The Ohio Department of Education released its 2015-16 Resident Educator Summative Assessment scores this week for new teachers in their third year of the program. The program offered at the South Central Ohio Educational Service Center, in New Boston, Ohio, earned an 88 percent passage score. That score has increased from about 72 percent last year, and also surpasses the state average of 74 percent.
New teachers starting their first job are given a Resident Educator Teaching License by the state of Ohio, and must complete four years of Resident Educator Training to receive their Professional Teaching License. Year One teachers meet four times a year for training; Year Two meets three times a year, Year Three meets once, and Year Four meets individually with teachers. During those four years, Resident Educator Teachers work closely with a mentor to guide and evaluate them.
During their third year, teachers must participate in a summative assessment program.
“It’s a performance assessment. They have four tasks they have to complete throughout the year,” said Tammy Hambrick, Resident Educator program director at the SCOESC. “Two of those involve developing lessons and videotaping their instruction, and then providing evidence and answering questions about their instruction. Another involves assessment; they have to plan a unit of instruction and then show examples of assessments they’ve used throughout that unit and provide student results. They also have to analyze and reflect on the quality of the assessment. The fourth task involves evidence of how they communicate with parents, colleagues, or the community. Lastly, they have to give an example of some type of professional development they have participated in and how that has improved their teaching.”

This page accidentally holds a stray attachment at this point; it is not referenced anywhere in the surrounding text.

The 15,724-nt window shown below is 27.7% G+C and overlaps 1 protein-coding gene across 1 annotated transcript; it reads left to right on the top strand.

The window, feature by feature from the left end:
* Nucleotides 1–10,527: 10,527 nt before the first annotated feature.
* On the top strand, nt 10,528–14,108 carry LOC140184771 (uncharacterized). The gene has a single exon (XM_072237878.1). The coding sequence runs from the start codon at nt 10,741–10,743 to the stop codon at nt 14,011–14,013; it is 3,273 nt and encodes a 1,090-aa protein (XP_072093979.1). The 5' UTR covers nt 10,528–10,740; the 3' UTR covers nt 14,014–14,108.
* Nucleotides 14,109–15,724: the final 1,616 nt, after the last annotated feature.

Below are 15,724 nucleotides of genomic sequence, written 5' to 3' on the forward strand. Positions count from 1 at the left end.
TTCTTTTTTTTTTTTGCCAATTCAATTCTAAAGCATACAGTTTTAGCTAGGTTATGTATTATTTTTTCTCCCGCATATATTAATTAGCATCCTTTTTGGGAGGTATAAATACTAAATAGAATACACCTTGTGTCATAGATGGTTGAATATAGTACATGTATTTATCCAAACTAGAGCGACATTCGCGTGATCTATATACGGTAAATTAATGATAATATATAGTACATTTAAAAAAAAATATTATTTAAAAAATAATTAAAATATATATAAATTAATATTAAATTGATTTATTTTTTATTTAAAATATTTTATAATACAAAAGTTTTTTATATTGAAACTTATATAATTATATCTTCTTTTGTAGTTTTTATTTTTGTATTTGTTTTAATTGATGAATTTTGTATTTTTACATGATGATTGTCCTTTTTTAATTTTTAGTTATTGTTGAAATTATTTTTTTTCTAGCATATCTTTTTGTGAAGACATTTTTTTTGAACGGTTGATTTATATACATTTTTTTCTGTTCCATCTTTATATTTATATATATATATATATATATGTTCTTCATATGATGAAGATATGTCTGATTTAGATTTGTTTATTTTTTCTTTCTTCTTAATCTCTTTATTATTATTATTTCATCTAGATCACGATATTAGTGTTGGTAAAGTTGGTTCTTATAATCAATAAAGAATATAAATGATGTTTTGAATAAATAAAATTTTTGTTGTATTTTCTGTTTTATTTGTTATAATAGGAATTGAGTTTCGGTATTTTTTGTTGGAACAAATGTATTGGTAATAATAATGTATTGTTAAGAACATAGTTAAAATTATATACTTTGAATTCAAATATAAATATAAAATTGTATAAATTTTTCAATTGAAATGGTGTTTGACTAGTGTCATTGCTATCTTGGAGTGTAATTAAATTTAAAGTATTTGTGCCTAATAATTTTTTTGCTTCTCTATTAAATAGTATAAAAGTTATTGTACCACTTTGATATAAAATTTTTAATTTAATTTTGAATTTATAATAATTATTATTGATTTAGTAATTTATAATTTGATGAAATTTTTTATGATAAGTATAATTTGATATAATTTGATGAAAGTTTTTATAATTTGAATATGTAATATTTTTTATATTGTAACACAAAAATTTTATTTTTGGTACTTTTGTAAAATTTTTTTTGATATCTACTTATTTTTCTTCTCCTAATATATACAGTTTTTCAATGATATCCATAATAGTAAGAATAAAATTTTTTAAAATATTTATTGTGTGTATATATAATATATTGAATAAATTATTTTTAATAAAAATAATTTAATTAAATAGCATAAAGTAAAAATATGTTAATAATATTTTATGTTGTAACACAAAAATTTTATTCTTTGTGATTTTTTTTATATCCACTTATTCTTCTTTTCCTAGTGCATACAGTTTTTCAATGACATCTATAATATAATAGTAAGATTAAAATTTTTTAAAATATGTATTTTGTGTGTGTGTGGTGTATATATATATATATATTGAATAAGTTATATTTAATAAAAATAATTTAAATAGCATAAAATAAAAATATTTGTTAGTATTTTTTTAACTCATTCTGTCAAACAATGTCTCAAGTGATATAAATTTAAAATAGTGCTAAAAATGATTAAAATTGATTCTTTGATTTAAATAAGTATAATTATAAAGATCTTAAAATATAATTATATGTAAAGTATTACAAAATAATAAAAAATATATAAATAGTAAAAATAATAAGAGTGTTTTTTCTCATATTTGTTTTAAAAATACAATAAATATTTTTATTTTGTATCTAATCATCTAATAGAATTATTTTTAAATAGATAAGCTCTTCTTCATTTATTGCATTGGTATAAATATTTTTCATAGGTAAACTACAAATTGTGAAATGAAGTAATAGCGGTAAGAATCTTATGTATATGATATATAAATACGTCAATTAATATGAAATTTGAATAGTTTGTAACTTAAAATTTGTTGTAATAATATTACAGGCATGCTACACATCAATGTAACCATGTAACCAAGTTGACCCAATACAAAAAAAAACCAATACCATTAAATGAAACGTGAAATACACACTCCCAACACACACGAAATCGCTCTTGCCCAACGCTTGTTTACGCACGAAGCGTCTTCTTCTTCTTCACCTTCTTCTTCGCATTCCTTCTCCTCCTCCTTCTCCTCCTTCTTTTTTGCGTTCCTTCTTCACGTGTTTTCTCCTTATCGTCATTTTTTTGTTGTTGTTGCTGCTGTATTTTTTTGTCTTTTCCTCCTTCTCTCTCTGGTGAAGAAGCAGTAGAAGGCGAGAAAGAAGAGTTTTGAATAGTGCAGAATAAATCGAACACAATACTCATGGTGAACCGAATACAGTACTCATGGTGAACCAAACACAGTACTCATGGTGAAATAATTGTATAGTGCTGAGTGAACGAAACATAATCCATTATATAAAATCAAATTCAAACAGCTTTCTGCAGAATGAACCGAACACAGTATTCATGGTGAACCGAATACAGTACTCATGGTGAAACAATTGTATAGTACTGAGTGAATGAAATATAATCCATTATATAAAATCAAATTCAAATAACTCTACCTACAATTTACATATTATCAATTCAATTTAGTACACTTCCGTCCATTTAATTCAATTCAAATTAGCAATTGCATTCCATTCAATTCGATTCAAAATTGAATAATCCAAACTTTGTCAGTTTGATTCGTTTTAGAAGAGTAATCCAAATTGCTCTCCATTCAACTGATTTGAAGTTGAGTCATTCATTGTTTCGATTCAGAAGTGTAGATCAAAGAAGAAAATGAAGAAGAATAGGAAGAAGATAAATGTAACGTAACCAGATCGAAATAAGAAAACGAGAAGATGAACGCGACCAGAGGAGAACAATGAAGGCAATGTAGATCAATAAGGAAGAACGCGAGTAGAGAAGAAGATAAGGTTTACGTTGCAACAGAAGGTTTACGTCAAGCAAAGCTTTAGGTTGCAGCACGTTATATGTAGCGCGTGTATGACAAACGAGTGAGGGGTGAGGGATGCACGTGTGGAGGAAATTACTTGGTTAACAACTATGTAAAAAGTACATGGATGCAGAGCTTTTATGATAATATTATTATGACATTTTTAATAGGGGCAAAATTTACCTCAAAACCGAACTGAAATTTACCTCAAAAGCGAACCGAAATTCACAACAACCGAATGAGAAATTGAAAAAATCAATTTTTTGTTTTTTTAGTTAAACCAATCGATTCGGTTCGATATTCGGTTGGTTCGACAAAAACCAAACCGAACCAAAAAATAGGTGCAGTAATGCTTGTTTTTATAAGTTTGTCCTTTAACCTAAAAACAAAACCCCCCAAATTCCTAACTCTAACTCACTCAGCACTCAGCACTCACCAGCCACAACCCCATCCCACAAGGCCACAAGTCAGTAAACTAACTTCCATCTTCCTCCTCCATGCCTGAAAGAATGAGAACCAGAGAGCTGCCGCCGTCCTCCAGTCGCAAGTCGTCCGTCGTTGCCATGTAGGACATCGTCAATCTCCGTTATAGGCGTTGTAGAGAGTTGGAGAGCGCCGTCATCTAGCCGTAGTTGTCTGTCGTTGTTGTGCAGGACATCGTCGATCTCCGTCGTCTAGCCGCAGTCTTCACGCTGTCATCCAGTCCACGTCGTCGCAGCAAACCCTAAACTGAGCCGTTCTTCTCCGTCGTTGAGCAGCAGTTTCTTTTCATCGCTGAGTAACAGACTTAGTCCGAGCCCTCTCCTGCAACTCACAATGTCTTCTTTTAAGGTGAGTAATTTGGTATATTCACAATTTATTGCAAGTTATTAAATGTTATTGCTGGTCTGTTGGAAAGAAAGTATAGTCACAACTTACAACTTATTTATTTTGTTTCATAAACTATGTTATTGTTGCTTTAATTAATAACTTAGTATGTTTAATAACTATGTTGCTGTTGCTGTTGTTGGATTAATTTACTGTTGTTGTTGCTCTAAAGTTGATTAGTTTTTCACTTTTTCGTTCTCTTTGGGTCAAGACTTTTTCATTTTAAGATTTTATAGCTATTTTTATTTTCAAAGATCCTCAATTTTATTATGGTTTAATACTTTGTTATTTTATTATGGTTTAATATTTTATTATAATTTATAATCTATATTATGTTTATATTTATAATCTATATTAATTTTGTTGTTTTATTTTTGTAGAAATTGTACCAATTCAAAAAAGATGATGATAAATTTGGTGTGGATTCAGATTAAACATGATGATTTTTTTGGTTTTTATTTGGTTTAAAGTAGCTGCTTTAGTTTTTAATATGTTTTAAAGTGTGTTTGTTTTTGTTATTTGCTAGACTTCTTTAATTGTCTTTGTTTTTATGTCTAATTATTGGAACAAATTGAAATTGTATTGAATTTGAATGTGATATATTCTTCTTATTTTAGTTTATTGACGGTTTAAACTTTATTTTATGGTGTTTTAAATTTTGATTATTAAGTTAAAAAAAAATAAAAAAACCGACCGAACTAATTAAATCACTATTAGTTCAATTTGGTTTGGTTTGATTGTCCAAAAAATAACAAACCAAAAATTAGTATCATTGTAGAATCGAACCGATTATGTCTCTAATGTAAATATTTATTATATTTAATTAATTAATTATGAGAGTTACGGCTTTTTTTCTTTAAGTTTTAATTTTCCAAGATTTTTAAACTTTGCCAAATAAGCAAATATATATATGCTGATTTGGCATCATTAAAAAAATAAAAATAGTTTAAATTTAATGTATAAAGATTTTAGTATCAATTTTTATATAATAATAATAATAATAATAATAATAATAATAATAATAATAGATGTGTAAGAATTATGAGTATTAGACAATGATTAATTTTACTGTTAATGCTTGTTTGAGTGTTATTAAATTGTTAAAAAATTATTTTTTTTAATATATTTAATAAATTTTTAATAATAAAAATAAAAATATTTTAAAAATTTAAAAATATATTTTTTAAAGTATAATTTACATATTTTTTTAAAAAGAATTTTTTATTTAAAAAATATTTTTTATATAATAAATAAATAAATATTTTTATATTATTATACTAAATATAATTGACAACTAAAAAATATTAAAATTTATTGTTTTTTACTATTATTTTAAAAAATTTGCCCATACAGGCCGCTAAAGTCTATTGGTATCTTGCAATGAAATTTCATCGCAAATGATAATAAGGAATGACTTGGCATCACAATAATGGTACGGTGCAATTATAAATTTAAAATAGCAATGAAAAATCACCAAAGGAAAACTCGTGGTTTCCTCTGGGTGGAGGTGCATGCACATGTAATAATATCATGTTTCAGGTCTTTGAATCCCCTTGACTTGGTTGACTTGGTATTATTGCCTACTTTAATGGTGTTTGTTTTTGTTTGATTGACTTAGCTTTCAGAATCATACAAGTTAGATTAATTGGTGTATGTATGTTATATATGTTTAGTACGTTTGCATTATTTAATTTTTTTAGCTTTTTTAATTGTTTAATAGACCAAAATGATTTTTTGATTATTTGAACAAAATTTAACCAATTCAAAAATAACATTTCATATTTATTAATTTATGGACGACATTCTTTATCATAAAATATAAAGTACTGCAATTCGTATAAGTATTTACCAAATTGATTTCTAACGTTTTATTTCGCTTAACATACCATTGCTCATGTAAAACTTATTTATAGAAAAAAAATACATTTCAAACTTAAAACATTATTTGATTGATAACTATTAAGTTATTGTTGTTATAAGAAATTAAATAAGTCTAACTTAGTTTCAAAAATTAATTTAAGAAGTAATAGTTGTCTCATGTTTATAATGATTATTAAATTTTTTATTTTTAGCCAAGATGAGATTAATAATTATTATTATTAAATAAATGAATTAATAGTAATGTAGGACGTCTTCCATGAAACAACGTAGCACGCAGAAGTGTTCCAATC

The 2015-16 assessment concluded in April and the Ohio Department of Education released its scores on June 15. Fifty-eight teachers completed all tasks in the program, from Scioto, Jackson, and Adams County schools, and 51 passed all tasks.
“You have three opportunities to pass this. In the first year, any tasks you don’t pass you can retake just those tasks. We had 15 who were retaking tasks, and out of those 15 they all passed,” Hambrick said. “After the third chance if they don’t pass any of the tasks they actually will lose their teaching license.”
If that happens, Hambrick explained that the teacher can take additional classes at a participating university for one year, and then come back to the program starting where they left off in Year Three.
“Throughout the state of Ohio, we have so many universities with their own version of an education program. When a new teacher comes in to the field, there are a variety of a methods or background they have from the universities. This really levels the playing field and gives them all a similar set of criteria to say ‘If you’re going to be a quality teacher in the state of Ohio, this is what you need to be able to do.’ It ensures that anyone who came through the system that maybe didn’t quite get certain aspects of teaching, we can catch that early and provide them with some assistance,” Hambrick said.
For more information about the South Central Ohio ESC or the Resident Educator program, visit online at www.scoesc.org, or follow the ESC on Facebook and Twitter.
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